Hermit crabs are perhaps the most controversial CUC member, with distinctly pro-hermit and anti-hermit sides of the hobby. The pro-hermit side asserts that hermit crabs fill a unique role in the CUC and the anti-hermit side asserts that they cause more problems than they solve. Both of these statements can be true under different circumstances. Both are also false under other circumstances. Frankly, no tank needs hermit crabs, just as no tank needs any specific other CUC animal or ornamental animal in order to function. There is always more than one stocking option for any given tank. Hermits are simply a convenient option for many tanks. The role that hermit crabs can fill in a CUC is that of a rock picker for lack of a better way to describe it. Snails simply do not have the same prying ability that enables hermits to remove certain types of algae and debris from rocks. There are other combinations of animals that can accomplish the same thing (such as certain shrimp and true crabs), but small hermits are by far the hardiest solution for this role while posing the least risk to the other animals in most stocking lists. At the root of the complaints of hermits being trouble-makers are the following facts: 1. Hermits require snail shells as homes and will take them by force (either from a snail or another hermit) if left with no other choice. The type of the shells is important as well. Even when shells are abundant, a hermit will still be forced to kill a snail for a useful shell if the available shells are ill-fitting, damaged, or otherwise uninhabitable. 2. Hermits are NOT herbivores. They are omnivores and also active predators on certain other animals. Even in the case of reef-safe species, small worms and other organisms brought in by the rockwork will be on the menu, but this usually doesnt present a problem for most tanks. How many other animals are on the menu depends on the species and size of the individual. 3. When kept in groups, hermits will experience some degree of competition for space, food, and shells. Too much competition over any one of these can easily result in increased aggression. Fortunately, having hermit crabs that clean your rocks while remaining peaceful is as the following: Provide lots of empty shells of the right shape and keep them clean (and therefore habitable). This will help avoid problems to do with fact #1. The shells need to be the right shape (research what the species prefers ) and at any given time, there should be at least a few shells available that are larger than the largest hermits shell. Stock only small species with proportionally small claws. This minimizes the potential for trouble related to facts #1 and #2. There are two main small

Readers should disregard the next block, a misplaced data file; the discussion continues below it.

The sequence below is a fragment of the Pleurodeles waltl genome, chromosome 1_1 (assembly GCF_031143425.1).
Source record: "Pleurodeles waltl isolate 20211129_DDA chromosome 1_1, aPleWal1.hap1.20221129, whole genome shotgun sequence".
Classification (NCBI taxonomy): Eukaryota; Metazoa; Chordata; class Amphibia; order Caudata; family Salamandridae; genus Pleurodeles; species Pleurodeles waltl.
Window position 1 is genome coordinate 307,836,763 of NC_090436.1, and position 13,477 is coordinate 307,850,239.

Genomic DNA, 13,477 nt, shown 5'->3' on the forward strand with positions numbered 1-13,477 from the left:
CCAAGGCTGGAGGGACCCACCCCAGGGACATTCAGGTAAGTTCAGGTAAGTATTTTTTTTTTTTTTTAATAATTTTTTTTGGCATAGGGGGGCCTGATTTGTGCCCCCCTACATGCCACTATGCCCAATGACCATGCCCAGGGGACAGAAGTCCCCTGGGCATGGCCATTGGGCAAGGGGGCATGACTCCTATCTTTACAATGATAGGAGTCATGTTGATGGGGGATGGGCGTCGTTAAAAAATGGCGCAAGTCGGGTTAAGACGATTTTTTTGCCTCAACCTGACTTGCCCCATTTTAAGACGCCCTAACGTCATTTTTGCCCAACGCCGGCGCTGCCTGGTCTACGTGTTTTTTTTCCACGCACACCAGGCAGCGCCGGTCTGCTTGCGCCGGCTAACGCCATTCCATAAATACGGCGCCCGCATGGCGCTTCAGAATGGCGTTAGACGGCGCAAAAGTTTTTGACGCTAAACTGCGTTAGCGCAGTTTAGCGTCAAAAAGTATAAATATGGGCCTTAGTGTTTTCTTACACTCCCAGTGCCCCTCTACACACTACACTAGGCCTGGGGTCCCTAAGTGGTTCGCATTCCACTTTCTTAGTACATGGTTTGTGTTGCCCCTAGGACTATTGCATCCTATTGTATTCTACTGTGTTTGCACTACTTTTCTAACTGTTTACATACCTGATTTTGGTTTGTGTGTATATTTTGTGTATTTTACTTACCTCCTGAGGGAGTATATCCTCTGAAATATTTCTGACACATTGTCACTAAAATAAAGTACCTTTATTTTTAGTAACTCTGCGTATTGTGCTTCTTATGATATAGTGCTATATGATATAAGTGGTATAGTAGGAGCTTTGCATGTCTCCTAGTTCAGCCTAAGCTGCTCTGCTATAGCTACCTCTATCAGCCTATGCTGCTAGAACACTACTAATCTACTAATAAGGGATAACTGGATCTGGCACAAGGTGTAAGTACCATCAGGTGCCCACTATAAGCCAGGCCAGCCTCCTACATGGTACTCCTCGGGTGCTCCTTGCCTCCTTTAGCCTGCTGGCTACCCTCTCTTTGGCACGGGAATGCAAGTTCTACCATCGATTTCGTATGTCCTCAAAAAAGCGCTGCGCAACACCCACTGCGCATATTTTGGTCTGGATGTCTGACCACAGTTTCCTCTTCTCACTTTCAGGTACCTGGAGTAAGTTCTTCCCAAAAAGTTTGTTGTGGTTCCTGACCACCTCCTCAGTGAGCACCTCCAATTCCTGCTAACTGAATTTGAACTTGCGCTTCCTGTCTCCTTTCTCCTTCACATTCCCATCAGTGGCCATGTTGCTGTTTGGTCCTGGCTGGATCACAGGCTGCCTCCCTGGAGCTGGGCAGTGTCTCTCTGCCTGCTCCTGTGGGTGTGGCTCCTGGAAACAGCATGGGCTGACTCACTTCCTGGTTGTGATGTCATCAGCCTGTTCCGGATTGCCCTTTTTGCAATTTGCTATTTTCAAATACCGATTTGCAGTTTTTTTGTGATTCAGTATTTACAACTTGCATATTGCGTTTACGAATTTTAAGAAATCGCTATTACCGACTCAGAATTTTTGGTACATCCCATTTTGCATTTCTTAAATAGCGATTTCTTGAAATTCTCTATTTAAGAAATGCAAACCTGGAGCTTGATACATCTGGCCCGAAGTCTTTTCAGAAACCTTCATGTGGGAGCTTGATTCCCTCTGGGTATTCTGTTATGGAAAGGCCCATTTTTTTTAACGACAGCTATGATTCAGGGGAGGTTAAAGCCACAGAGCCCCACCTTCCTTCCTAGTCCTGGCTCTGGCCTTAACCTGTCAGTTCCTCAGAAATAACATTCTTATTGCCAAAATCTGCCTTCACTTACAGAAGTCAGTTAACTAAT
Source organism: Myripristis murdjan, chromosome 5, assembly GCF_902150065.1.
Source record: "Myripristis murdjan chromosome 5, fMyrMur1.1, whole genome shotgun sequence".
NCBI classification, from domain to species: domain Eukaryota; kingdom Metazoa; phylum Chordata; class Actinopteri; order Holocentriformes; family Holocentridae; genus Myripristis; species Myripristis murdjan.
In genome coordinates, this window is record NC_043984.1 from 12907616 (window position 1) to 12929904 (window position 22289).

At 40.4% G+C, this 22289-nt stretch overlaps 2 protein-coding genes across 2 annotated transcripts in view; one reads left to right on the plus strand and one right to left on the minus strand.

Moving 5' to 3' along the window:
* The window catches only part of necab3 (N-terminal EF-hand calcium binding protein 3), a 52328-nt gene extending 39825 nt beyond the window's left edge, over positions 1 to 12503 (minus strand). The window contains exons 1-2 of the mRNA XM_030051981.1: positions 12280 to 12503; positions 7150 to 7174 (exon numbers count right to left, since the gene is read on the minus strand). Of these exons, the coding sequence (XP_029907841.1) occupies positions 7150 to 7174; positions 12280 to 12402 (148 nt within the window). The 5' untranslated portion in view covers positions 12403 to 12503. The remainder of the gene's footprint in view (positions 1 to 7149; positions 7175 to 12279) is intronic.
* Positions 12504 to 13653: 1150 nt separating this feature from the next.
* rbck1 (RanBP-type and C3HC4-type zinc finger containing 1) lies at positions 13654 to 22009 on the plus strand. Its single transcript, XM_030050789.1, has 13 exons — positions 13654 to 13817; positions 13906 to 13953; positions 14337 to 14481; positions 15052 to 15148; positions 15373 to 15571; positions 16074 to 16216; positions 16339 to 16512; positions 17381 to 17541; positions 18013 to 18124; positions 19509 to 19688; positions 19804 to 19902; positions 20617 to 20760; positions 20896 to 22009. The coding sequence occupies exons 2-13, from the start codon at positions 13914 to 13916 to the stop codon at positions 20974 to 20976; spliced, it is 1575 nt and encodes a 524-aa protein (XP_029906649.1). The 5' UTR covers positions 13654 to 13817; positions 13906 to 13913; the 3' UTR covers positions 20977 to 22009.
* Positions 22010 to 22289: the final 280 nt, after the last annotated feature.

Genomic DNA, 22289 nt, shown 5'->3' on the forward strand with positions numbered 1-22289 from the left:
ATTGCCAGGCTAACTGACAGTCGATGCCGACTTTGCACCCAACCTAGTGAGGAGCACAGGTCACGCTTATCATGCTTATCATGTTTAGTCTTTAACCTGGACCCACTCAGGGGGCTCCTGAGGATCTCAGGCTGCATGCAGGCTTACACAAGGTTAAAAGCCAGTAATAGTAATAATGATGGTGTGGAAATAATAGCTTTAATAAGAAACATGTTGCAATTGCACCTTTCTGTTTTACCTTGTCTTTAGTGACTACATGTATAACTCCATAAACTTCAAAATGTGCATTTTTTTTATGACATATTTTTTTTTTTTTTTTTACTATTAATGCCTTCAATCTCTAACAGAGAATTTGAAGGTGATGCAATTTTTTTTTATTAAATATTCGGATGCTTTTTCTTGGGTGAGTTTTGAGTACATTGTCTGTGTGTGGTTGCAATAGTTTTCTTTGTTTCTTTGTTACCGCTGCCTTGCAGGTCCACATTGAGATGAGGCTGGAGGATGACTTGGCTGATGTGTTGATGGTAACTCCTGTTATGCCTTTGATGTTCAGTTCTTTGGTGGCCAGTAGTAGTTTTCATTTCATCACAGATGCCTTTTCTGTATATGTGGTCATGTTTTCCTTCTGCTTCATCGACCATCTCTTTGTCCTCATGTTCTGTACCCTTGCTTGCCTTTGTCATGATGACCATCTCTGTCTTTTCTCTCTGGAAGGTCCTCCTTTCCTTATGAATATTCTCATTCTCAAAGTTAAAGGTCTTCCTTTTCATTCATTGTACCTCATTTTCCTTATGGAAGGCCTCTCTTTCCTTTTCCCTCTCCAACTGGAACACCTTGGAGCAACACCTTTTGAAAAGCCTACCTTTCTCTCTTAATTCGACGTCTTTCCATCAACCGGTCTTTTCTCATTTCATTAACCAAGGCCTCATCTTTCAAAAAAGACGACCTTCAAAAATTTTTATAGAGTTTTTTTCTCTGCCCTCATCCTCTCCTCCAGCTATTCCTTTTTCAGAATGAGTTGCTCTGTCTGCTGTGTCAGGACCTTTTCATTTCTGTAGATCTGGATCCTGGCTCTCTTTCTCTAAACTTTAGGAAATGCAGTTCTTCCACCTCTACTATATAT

options in the trade: small Clibanarius species and Paguristes cadenati. Of the two choices, the small Clibanarius species available stay substantially smaller on average than full-grown P. cadenati. Stocking larger species or those with larger and therefore stronger claws (e.g. Calcinus and Dardanus species) should be done with care. Similarly, unusually-shaped species like Ciliopagurus strigatus warrant additional planning. Dont stock hermits with small snails (e.g. Nerites) and dont provide snails with shells that might make good homes to move into because of the size. This avoids problems due to fact #2 above. For example, a stocking of small Clibanarius species (such as C. digueti) with large Turbo species will be safe. Stock slowly and dont overstock. This avoids problems with fact #3 above. Simply put, there is no such thing as a useful per-gallon stocking rule for these animals. In small tanks, adding only one or two at a time spaced out over several weeks is the safest way to stock hermit crabs. You must have a chance to observe the impact on the environment made by only a few hermits to accurately guess how many more will be needed. This avoids unnecessary competition over food resources. Make an effort to identify the species BEFORE you buy it. This should really be done for all animals, as stocking mystery critters is always risky and common names for invertebrates (including hermits) generally dont have a one-to-one relationship with scientific names. Hobbyists often overlook the need for species identification, assuming that one hermit is interchangeable for another but this is clearly not the case when one considers the diversity of features present in the species (size, claw morphology, etc.). Avoid mixing species in small tanks (e.g. nanos). If you do, you are asking for additional extra trouble concerning fact #3 above. This holds for many species even when stocked for non-janitorial purposes and also sometimes in larger tanks. While not all tanks have problems in this regard, stocking mixed species out of carelessness results in many unnecessary hermit deaths when problems do occur. This may seem like a lengthy list of considerations to some, but bear in mind that similar steps are encouraged when choosing and stocking fish. There is no reason not to afford invertebrates the same degree of consideration. The discussion so far centers around hermit species commonly sold as CUC members. There are also other species that are distinctly unsuited for being part of a CUC due to their size and behavior. Large species have a much greater potential for disaster if thrown into an arbitrary tank and therefore require a greater level of stocking consideration than something like Clibanarius tricolor (one of the small Clibanarius species). Large hermit crabs can do more mess-making than rock-cleaning by throwing sand all over a tank and upturning rocks. They are also prone to curiosity-based acts of destruction that are a non-issue for smaller, weaker species.